This study proposes to use the new technique of biophysical modeling to analyze our Raman spectra. At the core of the technique is the measurement of a set of "basis spectra" which are fit to the data using ordinary least-squares. Recently, biophysical models have been developed for atherosclerosis and breast cancer with very impressive diagnostic results, achieving 94% sensitivity and 96% specificity for breast cancer and 94% accuracy for atherosclerosis disease classification.

Raman microspectrometry will be used to measure basis spectra from various skin constituents. In this technique, Raman spectra are measured from freshly frozen tissue samples that are sliced into thin sections as is done in histology. A microscope system is used to focus the excitation laser beam to a small spot of approximately 2 mm in diameter on the sample, and a Raman spectrometer measures the emitted Raman spectrum. In this way, Raman spectra of individual microscopic tissue components can be isolated. These individual component spectra will be determined for keratin, cell nuclei, collagen, cytoplasm, melanin, water, sebaceous glands, etc.

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Study Type : Observational
Actual Enrollment : 24 participants
Observational Model: Other
Time Perspective: Prospective
Official Title: Spectrally Guided Mohs Surgery
Actual Study Start Date : November 2016
Actual Primary Completion Date : December 2016
Actual Study Completion Date : July 2018

Resource links provided by the National Library of Medicine

MedlinePlus related topics: Skin Cancer

Group/Cohort Intervention/treatment
Mohs Surgery Patients
Adult patients undergoing Mohs surgery for treatment of BCC or SCC
Device: Multimodal Spectroscopy
optical measurement of excised tissue

Primary Outcome Measures :
  1. Sensitivity and specificity of spectroscopic device [ Time Frame: 1 year ]
    comparison of spectroscopic data to frozen section pathology used in Mohs surgery

Information from the National Library of Medicine

Choosing to participate in a study is an important personal decision. Talk with your doctor and family members or friends about deciding to join a study. To learn more about this study, you or your doctor may contact the study research staff using the contacts provided below. For general information, Learn About Clinical Studies.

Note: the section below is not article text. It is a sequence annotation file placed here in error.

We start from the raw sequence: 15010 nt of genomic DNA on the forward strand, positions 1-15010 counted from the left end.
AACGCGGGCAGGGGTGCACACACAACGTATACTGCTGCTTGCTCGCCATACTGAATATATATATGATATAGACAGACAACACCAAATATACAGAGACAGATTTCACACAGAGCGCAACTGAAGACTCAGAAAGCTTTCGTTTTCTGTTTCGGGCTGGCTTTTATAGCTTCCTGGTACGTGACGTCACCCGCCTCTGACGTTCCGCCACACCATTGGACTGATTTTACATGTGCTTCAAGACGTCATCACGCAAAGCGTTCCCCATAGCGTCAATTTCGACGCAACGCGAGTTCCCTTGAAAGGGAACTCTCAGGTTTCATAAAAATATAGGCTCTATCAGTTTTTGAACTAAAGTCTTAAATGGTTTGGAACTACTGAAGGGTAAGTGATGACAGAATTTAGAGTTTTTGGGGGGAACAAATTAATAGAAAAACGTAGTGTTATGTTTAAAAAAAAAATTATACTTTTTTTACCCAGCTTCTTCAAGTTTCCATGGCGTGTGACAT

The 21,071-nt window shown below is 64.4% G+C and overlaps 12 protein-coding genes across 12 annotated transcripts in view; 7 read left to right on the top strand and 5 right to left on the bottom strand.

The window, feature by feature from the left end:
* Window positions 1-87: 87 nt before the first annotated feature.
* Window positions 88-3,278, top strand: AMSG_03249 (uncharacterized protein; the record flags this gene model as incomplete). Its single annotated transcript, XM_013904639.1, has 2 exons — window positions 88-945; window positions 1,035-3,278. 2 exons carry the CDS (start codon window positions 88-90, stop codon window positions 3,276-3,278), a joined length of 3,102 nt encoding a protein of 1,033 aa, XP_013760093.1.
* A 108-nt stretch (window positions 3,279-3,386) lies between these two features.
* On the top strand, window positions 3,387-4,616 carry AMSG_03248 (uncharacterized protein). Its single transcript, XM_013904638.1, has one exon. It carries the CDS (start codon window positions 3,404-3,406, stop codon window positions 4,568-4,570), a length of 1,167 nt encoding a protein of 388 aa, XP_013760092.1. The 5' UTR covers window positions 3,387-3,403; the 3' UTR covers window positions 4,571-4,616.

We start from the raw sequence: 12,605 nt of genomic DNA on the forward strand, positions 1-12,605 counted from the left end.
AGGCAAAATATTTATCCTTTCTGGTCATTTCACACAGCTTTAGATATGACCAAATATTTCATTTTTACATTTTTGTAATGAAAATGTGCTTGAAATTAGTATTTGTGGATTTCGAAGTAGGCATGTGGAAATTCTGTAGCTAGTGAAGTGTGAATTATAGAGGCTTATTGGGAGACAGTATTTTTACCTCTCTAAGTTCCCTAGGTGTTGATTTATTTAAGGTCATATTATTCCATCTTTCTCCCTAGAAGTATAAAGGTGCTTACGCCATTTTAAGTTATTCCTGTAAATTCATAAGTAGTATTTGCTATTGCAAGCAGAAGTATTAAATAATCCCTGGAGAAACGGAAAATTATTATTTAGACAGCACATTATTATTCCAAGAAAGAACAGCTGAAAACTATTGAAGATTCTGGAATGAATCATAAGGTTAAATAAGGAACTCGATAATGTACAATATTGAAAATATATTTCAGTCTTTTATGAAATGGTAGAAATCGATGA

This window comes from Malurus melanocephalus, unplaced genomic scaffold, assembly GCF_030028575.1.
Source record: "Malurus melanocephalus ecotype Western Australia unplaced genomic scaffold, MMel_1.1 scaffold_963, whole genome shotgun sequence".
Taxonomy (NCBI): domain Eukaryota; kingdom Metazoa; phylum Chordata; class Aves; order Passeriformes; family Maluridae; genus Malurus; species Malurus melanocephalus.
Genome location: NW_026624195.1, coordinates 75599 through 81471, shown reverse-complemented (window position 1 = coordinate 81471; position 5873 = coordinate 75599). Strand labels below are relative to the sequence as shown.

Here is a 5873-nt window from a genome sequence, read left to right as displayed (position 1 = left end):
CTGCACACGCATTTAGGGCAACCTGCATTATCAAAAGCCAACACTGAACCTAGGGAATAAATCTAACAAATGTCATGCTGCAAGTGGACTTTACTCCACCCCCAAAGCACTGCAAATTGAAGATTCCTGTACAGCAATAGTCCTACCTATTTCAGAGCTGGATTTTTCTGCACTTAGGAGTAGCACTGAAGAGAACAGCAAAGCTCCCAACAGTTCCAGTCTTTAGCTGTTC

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Ages Eligible for Study:   18 Years to 99 Years   (Adult, Older Adult)
Sexes Eligible for Study:   All
Accepts Healthy Volunteers:   No
Sampling Method:   Non-Probability Sample
Study Population
All patients undergoing treatment for SCC or BCC in local Mohs surgery clinic

Inclusion Criteria:

  • All individuals over 18 undergoing Mohs surgery for treatment of BCC or SCC

Exclusion Criteria:

  • Under 18 years old, not undergoing Mohs surgery for treatment of BCC or SCC

Information from the National Library of Medicine

To learn more about this study, you or your doctor may contact the study research staff using the contact information provided by the sponsor.

Please refer to this study by its identifier (NCT number): NCT03145506

Sponsors and Collaborators
Seton Healthcare Family
University of Texas at Austin
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Principal Investigator: Jason Reichenberg, MD Seton Healthcare Family

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Responsible Party: Seton Healthcare Family Identifier: NCT03145506     History of Changes
Other Study ID Numbers: CR-15-117
First Posted: May 9, 2017    Key Record Dates
Last Update Posted: August 16, 2018
Last Verified: April 2018
Individual Participant Data (IPD) Sharing Statement:
Plan to Share IPD: No

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Studies a U.S. FDA-regulated Drug Product: No
Studies a U.S. FDA-regulated Device Product: No

Additional relevant MeSH terms:
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Skin Neoplasms
Neoplasms by Site
Skin Diseases